A Serpent's Tale
Discovering America’s Ancient Mound Builders
- 304 pages
- 6 x 9
- 50 b/w illus.
- American History
- World Rights
About this Book
“Lorett Treese’s A Serpent’s Tale is a delightfully literate exploration of how archaeologists and others have struggled to build our modern understanding of the origins and achievements of eastern North America’s mound-building cultures. You will find no better general introduction to the subject.” —Bradley Lepper, Ohio History Connection
“An accessible, well-written, and intriguing narrative of how Euro-Americans’ understanding of the mound builders evolved over more than 200 years. It is a genuine mystery story, well told.”
—Richard Davis, Professor Emeritus of Anthropology, Bryn Mawr College
When American settlers first crossed the Appalachian Mountains they were amazed to discover that the wilderness beyond contained ancient ruins—large man-made mounds and enclosures, and impressive earthen sculptures, such as a gigantic serpent. Reports trickled back to the eager ears of President Thomas Jefferson and others. However, most did not believe these earthworks had anything to do with Native Americans; rather, given the intense interest in the history of Western Civilization at the time, it became popular to speculate that the ruins had been built by refugees from Greece, Rome, Egypt—or even the lost continent of Atlantis. Since their discovery, the mounds have attracted both scholars and quacks, from the first investigations sponsored by the then new Smithsonian Institution to the visions of the American psychic Edgar Cayce.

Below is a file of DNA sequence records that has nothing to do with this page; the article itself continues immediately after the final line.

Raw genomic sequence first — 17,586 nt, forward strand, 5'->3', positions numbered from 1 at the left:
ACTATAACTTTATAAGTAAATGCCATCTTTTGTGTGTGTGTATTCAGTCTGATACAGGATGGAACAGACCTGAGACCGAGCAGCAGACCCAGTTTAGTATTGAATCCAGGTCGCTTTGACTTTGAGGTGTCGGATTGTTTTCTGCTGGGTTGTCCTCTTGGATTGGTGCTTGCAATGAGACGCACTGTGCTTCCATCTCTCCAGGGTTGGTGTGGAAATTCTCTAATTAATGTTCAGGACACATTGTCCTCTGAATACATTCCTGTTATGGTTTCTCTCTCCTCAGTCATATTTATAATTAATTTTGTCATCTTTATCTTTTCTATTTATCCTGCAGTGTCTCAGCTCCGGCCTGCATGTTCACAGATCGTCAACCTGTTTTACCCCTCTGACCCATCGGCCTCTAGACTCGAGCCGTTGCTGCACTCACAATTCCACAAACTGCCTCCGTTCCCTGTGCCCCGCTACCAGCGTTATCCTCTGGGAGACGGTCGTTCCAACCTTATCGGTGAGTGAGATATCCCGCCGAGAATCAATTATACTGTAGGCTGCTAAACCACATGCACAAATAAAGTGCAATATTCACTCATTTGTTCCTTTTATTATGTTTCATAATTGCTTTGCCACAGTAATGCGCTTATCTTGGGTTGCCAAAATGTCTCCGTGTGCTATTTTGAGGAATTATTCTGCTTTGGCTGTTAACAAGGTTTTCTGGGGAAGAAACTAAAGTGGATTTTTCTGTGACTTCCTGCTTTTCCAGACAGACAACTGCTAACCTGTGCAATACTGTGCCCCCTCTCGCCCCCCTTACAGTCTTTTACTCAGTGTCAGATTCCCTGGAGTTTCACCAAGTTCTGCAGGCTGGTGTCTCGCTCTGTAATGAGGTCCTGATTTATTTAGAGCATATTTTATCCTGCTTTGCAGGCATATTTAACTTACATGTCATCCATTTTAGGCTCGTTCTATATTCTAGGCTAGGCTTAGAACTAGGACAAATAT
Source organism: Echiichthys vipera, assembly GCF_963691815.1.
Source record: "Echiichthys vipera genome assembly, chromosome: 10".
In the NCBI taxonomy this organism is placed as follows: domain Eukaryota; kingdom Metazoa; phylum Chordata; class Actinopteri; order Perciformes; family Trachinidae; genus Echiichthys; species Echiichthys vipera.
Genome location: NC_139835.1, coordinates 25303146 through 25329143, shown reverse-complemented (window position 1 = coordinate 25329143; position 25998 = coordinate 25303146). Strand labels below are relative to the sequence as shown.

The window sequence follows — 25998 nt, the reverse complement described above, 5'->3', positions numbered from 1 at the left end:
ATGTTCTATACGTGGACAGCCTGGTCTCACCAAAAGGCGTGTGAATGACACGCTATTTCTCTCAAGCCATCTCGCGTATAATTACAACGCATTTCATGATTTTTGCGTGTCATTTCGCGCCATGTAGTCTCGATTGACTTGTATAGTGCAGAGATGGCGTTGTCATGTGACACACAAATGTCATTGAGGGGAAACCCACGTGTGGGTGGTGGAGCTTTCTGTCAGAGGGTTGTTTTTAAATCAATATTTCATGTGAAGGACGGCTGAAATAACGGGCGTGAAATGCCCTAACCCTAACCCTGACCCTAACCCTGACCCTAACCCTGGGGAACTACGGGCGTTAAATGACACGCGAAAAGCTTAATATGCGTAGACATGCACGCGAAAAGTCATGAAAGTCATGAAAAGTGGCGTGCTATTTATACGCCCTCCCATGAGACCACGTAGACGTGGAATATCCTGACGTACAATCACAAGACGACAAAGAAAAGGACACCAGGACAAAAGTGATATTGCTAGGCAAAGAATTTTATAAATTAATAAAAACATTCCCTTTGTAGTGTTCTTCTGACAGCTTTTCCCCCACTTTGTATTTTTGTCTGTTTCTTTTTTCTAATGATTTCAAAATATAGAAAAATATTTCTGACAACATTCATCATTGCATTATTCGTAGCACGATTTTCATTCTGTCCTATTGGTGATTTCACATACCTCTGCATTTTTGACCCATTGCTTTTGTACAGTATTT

As Lorett Treese explains in her fascinating history A Serpent’s Tale: Discovering America’s Ancient Mound Builders, the enigmatic nature of these antiquities fueled both fanciful claims and scientific inquiry. Early on, the earthworks began to fall to agricultural and urban development. Realizing that only careful on-site investigation could reveal the mysteries of the mounds, scholars hastened to document and classify them, giving rise to American archaeology as a discipline. Research made it possible to separate the Mound Builders into three distinct pre-contact Native American cultures.
More recently, the mounds have attracted practitioners of new disciplines like archaeoastronomy who suggest they may have functioned as calendars. There is no doubt that the abandoned monuments that made the Midwest’s Ohio Valley the birthplace of American archaeology have yet to reveal all the knowledge they contain on the daily lives and world views of persons of North American prehistory.
LORETT TREESE is the author of a number of books, including Valley Forge: Making and Remaking a National Symbol, Railroads of Pennsylvania, and The Storm Gathering: The Penn Family and the American Revolution. She holds an undergraduate degree from Bryn Mawr and an MA in American history from Villanova University.